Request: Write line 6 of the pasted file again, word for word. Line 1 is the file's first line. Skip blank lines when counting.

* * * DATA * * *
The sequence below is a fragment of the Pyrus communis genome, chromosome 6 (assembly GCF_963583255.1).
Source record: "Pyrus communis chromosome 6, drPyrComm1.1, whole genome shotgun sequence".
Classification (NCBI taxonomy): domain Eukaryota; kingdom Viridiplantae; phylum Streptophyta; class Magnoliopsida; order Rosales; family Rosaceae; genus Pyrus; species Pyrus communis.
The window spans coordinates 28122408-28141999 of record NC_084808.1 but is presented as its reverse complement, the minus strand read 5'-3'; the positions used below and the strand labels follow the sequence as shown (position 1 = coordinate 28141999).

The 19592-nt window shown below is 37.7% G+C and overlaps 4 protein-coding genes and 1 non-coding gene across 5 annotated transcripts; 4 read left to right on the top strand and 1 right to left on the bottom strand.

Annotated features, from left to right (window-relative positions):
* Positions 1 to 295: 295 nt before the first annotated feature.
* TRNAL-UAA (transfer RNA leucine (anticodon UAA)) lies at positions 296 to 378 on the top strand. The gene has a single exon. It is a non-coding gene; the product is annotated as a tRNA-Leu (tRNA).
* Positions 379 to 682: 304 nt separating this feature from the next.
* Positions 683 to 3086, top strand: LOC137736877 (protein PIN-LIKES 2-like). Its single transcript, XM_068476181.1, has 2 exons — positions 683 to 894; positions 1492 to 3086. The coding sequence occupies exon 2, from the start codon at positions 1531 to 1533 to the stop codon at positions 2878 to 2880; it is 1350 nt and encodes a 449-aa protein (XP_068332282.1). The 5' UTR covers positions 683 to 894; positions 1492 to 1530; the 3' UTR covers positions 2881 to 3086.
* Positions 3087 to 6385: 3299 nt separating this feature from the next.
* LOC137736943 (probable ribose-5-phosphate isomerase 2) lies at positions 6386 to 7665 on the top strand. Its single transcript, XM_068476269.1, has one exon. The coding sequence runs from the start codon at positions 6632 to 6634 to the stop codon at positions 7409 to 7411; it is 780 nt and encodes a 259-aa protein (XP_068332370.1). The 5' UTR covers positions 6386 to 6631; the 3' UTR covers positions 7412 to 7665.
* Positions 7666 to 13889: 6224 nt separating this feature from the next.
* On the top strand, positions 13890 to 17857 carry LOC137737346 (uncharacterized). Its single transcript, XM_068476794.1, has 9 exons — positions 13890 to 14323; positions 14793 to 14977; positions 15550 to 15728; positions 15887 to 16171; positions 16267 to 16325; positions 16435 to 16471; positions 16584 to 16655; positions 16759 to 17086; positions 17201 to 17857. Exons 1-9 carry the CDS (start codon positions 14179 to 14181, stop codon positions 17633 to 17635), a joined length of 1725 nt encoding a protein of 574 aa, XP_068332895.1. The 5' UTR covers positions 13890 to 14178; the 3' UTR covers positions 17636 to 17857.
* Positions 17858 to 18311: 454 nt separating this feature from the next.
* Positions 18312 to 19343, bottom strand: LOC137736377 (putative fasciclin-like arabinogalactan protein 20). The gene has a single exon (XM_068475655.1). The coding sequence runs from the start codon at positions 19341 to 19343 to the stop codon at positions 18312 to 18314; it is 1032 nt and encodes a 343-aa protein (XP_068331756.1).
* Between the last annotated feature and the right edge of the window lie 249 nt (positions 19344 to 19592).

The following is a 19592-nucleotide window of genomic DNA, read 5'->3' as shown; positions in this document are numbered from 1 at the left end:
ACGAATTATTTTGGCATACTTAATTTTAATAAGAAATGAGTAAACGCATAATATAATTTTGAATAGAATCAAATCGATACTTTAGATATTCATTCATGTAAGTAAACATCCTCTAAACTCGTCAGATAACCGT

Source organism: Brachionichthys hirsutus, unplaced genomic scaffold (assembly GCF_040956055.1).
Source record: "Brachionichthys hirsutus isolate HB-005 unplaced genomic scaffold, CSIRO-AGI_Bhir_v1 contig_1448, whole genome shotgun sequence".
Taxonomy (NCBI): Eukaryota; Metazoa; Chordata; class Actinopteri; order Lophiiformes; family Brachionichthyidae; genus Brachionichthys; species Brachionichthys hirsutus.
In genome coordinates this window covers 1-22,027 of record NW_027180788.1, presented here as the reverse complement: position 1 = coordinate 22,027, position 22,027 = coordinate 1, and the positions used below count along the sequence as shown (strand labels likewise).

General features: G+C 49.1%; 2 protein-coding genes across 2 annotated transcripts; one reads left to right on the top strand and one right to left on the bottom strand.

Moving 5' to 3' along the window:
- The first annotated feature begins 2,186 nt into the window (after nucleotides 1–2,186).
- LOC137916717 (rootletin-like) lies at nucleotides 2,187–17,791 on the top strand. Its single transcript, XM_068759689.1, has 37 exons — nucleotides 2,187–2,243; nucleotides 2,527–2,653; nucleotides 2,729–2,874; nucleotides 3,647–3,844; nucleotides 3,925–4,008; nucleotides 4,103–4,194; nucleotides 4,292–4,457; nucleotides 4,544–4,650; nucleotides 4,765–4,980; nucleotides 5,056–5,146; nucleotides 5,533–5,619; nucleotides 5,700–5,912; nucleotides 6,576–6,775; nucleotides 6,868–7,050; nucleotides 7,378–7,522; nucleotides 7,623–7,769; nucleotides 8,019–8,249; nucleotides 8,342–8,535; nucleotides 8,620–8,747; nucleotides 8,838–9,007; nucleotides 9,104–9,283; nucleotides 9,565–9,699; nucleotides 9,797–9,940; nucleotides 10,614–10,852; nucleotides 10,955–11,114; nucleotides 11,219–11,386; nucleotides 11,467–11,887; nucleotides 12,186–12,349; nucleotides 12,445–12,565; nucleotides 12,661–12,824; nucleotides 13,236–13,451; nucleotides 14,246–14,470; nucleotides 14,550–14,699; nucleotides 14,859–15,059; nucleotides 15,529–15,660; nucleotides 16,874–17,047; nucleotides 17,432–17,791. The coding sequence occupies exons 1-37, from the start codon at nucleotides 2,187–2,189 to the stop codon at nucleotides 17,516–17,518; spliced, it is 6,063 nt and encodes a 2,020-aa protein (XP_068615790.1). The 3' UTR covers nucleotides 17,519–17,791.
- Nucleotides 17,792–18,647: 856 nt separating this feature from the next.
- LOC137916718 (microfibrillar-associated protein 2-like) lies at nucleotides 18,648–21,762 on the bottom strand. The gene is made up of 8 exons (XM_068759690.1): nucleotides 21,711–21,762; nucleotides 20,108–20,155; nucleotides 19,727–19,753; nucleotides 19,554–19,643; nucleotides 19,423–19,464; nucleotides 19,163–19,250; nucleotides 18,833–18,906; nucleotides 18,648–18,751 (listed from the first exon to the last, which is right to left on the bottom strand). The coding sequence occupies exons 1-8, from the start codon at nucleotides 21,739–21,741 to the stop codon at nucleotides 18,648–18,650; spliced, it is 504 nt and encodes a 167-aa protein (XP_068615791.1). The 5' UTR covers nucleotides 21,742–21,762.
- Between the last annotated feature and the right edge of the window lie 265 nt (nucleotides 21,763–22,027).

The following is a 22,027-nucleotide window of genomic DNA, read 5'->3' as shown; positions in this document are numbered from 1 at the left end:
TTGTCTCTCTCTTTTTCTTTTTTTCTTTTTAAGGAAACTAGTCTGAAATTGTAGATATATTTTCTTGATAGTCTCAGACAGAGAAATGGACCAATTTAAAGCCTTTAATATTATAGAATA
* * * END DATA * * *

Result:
Annotated features, from left to right (window-relative positions):